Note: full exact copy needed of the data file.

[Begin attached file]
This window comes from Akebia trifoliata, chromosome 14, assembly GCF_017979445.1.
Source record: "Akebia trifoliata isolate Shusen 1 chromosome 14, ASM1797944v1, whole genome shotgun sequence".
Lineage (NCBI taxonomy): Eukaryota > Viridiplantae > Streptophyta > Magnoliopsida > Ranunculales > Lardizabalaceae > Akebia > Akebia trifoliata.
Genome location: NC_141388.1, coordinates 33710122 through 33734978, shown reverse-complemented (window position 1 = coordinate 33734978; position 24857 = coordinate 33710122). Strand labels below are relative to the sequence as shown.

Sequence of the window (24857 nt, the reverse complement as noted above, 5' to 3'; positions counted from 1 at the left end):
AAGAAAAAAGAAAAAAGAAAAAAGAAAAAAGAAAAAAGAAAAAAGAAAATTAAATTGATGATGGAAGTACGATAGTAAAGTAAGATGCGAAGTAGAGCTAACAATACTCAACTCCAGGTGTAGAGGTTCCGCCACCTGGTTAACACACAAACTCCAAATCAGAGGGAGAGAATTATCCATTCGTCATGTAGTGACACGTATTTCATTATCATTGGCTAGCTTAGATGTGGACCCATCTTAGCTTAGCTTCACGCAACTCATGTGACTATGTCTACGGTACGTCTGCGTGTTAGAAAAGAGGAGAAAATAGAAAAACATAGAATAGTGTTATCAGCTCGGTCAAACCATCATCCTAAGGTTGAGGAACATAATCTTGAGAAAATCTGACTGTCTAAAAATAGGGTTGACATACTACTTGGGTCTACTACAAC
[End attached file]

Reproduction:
This window comes from Akebia trifoliata, chromosome 14, assembly GCF_017979445.1.
Source record: "Akebia trifoliata isolate Shusen 1 chromosome 14, ASM1797944v1, whole genome shotgun sequence".
Lineage (NCBI taxonomy): Eukaryota > Viridiplantae > Streptophyta > Magnoliopsida > Ranunculales > Lardizabalaceae > Akebia > Akebia trifoliata.
Genome location: NC_141388.1, coordinates 33710122 through 33734978, shown reverse-complemented (window position 1 = coordinate 33734978; position 24857 = coordinate 33710122). Strand labels below are relative to the sequence as shown.

Sequence of the window (24857 nt, the reverse complement as noted above, 5' to 3'; positions counted from 1 at the left end):
AAGAAAAAAGAAAAAAGAAAAAAGAAAAAAGAAAAAAGAAAAAAGAAAATTAAATTGATGATGGAAGTACGATAGTAAAGTAAGATGCGAAGTAGAGCTAACAATACTCAACTCCAGGTGTAGAGGTTCCGCCACCTGGTTAACACACAAACTCCAAATCAGAGGGAGAGAATTATCCATTCGTCATGTAGTGACACGTATTTCATTATCATTGGCTAGCTTAGATGTGGACCCATCTTAGCTTAGCTTCACGCAACTCATGTGACTATGTCTACGGTACGTCTGCGTGTTAGAAAAGAGGAGAAAATAGAAAAACATAGAATAGTGTTATCAGCTCGGTCAAACCATCATCCTAAGGTTGAGGAACATAATCTTGAGAAAATCTGACTGTCTAAAAATAGGGTTGACATACTACTTGGGTCTACTACAAC